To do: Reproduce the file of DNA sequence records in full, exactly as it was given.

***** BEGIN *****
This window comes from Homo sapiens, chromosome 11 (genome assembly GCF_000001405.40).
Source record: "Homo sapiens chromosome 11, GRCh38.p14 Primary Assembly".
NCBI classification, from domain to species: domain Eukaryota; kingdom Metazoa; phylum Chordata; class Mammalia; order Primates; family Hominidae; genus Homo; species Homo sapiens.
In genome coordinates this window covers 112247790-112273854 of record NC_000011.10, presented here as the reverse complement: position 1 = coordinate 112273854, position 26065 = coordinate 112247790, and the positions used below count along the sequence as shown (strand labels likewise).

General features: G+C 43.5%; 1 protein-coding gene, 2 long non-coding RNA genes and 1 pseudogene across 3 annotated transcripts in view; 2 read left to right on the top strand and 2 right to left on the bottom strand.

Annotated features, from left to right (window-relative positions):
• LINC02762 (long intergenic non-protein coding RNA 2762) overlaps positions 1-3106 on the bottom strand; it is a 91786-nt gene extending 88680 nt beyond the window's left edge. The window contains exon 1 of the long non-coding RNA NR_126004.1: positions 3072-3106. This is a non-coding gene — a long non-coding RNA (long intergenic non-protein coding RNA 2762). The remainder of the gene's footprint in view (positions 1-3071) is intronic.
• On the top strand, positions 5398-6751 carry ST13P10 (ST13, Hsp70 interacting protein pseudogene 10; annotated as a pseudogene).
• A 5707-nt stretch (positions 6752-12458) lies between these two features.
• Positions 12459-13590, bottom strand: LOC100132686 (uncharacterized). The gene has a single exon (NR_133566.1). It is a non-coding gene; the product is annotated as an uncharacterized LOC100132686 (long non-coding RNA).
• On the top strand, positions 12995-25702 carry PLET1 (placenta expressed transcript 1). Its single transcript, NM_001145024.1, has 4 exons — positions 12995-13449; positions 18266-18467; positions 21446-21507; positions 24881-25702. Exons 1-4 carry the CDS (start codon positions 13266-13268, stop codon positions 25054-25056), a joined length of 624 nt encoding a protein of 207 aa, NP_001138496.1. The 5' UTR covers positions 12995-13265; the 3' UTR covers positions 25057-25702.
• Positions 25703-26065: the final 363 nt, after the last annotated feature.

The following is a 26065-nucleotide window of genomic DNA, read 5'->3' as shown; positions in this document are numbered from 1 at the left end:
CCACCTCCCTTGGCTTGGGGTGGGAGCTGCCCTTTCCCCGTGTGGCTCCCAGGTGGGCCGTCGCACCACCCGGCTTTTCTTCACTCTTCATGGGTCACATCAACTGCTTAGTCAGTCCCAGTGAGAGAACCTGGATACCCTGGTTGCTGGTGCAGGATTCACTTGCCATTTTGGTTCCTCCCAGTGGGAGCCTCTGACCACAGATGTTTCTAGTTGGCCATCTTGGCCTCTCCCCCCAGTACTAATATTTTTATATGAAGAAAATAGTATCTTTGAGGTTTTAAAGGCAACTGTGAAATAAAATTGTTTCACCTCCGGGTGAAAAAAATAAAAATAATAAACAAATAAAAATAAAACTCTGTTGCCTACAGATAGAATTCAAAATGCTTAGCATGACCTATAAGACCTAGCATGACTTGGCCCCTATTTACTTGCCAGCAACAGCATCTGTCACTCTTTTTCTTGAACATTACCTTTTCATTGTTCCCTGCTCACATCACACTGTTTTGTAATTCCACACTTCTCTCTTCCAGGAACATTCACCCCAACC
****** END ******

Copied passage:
This window comes from Homo sapiens, chromosome 11 (genome assembly GCF_000001405.40).
Source record: "Homo sapiens chromosome 11, GRCh38.p14 Primary Assembly".
NCBI classification, from domain to species: domain Eukaryota; kingdom Metazoa; phylum Chordata; class Mammalia; order Primates; family Hominidae; genus Homo; species Homo sapiens.
In genome coordinates this window covers 112247790-112273854 of record NC_000011.10, presented here as the reverse complement: position 1 = coordinate 112273854, position 26065 = coordinate 112247790, and the positions used below count along the sequence as shown (strand labels likewise).

General features: G+C 43.5%; 1 protein-coding gene, 2 long non-coding RNA genes and 1 pseudogene across 3 annotated transcripts in view; 2 read left to right on the top strand and 2 right to left on the bottom strand.

Annotated features, from left to right (window-relative positions):
• LINC02762 (long intergenic non-protein coding RNA 2762) overlaps positions 1-3106 on the bottom strand; it is a 91786-nt gene extending 88680 nt beyond the window's left edge. The window contains exon 1 of the long non-coding RNA NR_126004.1: positions 3072-3106. This is a non-coding gene — a long non-coding RNA (long intergenic non-protein coding RNA 2762). The remainder of the gene's footprint in view (positions 1-3071) is intronic.
• On the top strand, positions 5398-6751 carry ST13P10 (ST13, Hsp70 interacting protein pseudogene 10; annotated as a pseudogene).
• A 5707-nt stretch (positions 6752-12458) lies between these two features.
• Positions 12459-13590, bottom strand: LOC100132686 (uncharacterized). The gene has a single exon (NR_133566.1). It is a non-coding gene; the product is annotated as an uncharacterized LOC100132686 (long non-coding RNA).
• On the top strand, positions 12995-25702 carry PLET1 (placenta expressed transcript 1). Its single transcript, NM_001145024.1, has 4 exons — positions 12995-13449; positions 18266-18467; positions 21446-21507; positions 24881-25702. Exons 1-4 carry the CDS (start codon positions 13266-13268, stop codon positions 25054-25056), a joined length of 624 nt encoding a protein of 207 aa, NP_001138496.1. The 5' UTR covers positions 12995-13265; the 3' UTR covers positions 25057-25702.
• Positions 25703-26065: the final 363 nt, after the last annotated feature.

The following is a 26065-nucleotide window of genomic DNA, read 5'->3' as shown; positions in this document are numbered from 1 at the left end:
CCACCTCCCTTGGCTTGGGGTGGGAGCTGCCCTTTCCCCGTGTGGCTCCCAGGTGGGCCGTCGCACCACCCGGCTTTTCTTCACTCTTCATGGGTCACATCAACTGCTTAGTCAGTCCCAGTGAGAGAACCTGGATACCCTGGTTGCTGGTGCAGGATTCACTTGCCATTTTGGTTCCTCCCAGTGGGAGCCTCTGACCACAGATGTTTCTAGTTGGCCATCTTGGCCTCTCCCCCCAGTACTAATATTTTTATATGAAGAAAATAGTATCTTTGAGGTTTTAAAGGCAACTGTGAAATAAAATTGTTTCACCTCCGGGTGAAAAAAATAAAAATAATAAACAAATAAAAATAAAACTCTGTTGCCTACAGATAGAATTCAAAATGCTTAGCATGACCTATAAGACCTAGCATGACTTGGCCCCTATTTACTTGCCAGCAACAGCATCTGTCACTCTTTTTCTTGAACATTACCTTTTCATTGTTCCCTGCTCACATCACACTGTTTTGTAATTCCACACTTCTCTCTTCCAGGAACATTCACCCCAACC